"Finally, an easily accessible summary of gender-critical research approaches in archeology is available. It was published as an accompanying book to the small exhibition of the Archaeological Museum in Freiburg / Breisgau, from 16 October 2014 to 17 May 2015. different interpretative possibilities of a single find connection represented by several different installations. The fact that such an exhibition is necessary and unique is a reflection of the shortcomings in the gender-critical interpretation of archaeological discoveries and associated hypotheses.
The Accompanying Book is a collection of contributions by various authors and offers a wealth of reflections that are capable of dissolving images of fixed scrolling phrases in prehistory. The contributions are individual discussions from the enormous period of the entire prehistoric history, the representation of which depends in particular on interpretations, among others, as written documents are not available. In their different approaches (see the article by Sigrid Schmitz, "The Brain of Hunters and Collectors -Evolutionary Myths for the Present Time") and the different time horizons of the contributions, they makes up reflections of research in archeology and its related sciences, which collects an enormous number of puzzle particles and only occasionally can bring the different parts into a cognition.
Each one of these contributions is readable and knowledgeable when one is not only interested in prehistoric times, but also aware of that the statements about "people" is based on our patriarchal view, more or less omitting women out of it.
In the booklet accompanying the exhibition, the use of the image of the "ice age hunters and collectors" will be discussed. Some contributions complain above all of the uncritical takeover in life-counseling advice, films, magazines or everyday interrelations; e.g. Brigitte Röder in her comprehensive essay "The Hunter and the Collector - With the Stone Age explain the (gender) world" or Dominique Grisard: "Rosarot und Himmelblau - The color of sweet berries and the sky in magnificent hunting weather or why girls love Rosa". The treatises cited there, however, rarely concern themselves with prehistory, but use these in the sense of a derived, but not a viable authority for the underpinning of their own theses and theories. The fact that this is still being discussed here is probably due to the fact that the accompanying booklet (mainly) is aimed at laymen.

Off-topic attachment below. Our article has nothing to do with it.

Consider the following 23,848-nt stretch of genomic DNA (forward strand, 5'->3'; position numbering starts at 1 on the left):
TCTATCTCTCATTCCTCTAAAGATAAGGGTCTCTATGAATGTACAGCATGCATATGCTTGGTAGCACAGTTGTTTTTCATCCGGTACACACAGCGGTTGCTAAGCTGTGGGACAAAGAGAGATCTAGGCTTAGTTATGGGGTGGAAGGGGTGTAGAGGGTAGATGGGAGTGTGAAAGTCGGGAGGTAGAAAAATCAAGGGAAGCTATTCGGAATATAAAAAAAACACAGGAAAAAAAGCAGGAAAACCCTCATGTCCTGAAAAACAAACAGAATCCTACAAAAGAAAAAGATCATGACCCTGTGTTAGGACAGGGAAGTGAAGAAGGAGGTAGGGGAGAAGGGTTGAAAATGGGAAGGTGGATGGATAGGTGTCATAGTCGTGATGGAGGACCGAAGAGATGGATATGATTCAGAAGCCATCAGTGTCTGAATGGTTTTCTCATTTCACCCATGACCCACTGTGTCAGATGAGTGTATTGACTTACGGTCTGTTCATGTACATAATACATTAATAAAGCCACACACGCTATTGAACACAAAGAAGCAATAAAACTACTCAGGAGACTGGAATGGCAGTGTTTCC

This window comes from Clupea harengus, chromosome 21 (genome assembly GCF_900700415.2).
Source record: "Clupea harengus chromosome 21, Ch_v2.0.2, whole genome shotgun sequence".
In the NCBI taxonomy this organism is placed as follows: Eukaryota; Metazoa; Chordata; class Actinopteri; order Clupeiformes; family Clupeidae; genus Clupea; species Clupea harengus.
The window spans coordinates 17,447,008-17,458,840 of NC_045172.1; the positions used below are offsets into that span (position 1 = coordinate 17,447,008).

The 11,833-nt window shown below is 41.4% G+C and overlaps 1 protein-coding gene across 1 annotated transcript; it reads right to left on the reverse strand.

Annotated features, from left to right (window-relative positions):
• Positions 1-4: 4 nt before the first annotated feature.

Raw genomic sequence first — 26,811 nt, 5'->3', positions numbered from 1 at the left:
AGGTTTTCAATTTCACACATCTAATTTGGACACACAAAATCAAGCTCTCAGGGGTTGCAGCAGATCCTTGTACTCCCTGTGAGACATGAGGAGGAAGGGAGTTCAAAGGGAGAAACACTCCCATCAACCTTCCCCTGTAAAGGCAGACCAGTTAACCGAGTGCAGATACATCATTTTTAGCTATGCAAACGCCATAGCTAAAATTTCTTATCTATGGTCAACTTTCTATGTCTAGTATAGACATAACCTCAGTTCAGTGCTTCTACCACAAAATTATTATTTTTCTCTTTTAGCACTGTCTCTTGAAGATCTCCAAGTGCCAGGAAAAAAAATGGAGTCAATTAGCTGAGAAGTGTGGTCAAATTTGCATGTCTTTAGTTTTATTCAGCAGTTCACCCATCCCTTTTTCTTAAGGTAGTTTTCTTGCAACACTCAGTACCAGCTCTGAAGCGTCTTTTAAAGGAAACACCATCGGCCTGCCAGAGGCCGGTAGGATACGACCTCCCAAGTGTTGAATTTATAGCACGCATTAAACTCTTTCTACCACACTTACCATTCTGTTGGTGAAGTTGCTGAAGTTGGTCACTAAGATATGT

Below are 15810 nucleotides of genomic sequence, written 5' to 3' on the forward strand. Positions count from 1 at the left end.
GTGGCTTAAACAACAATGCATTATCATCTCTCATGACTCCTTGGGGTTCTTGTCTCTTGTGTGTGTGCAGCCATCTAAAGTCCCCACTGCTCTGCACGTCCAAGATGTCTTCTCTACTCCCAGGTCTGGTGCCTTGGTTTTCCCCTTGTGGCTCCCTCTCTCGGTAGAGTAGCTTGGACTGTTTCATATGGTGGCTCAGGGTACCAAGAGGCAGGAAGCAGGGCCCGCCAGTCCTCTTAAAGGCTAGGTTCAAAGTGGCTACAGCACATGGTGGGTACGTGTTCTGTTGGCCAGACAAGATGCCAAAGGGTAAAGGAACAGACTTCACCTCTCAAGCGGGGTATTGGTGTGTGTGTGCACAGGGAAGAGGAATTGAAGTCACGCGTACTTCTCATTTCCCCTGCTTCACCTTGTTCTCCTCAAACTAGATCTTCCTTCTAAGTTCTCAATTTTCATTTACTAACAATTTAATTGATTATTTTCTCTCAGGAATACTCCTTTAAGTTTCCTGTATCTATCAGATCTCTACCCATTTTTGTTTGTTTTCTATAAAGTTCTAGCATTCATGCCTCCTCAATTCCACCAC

It is a good thing if, in other contributions, the cause for the sprawling takeover of such memorable pictures is settled where it is of decisive importance: in the decade, one-sided representation in the literary literature. Jutta Leskovar writes in her essay "Pictures on Pots - Images in Heads: On the Stereotypical Identification of Women and Men on Scenic Representations of the Hallstatttzeit" (quotation p. 100): "The problematic of many current interpretations in the literature is now straight in that they are not methodically hedged. Rather, they represent projections of stereotypical, ever-like conceptions of the past, including men and women, their roles and gender relations, "and in the article by Sibylle Kästner" When the collector chases and the hunter collects - reigns gender roles " It is also very popular with recourse to stereotypes, women's collectors and man hunters. "Archeology and ethnology have played a key role in preserving the alleged universality the fixation on men, the male bias of many scholars, leads to the fact that what women actually do is not perceived ... " (emphasis added). The fact that exhibitions in the museums and learning materials in the school books have followed these longlasting concepts of the respective researchers, can then no longer surprise. This aspect is discussed in detail together with recent developments in schoolbooks in the article by Miriam Sénécheau, p. 70: "Natural division of labor between man and woman? Rolling Models in Schoolbooks ". And Monika Federer, in her article "Who Was in Second Chamber VI? Fact and hypothesis in the life-picture," as each of the possible representations of a common grave of a man and a woman determines the interpretation of their social position in such a way that they can be historically false.
Fortunately, there are some contributions in which other contexts and possible activities of women are discussed, e.g. with Peter Jud: "Jewelery or Weapons - Women and Men in the Sacrificial Cultures of the Iron Age", which makes a comparison with the later cultures in Greece and Rome for the evaluation of religious activities of women in the unlettered Iron Age of Central Europe. Very detailed, recent interpretations of the fundamentals show the manifold possibilities of the classification of clearly feminine portraits with Helmut Schlichtherle: "Feminine symbolism on house walls and ceramic vessels: traces of women-centric cults in the Neolithic?" New research methods from related sciences and related questions, presented e.g. with Kurt W. Alt / Brigitte Röder: "The Incorporated Everyday Life: Mortal Remains as an Approach to Prehistoric Gender and Childhood History" provide new insights into the life of women and children; e.g. at Doris Pany-Kucera / Hans Reschreiter "In the mountain instead of the stove? References to women's and children's work in the salt mines of Hallstatt more than 2500 years ago ”.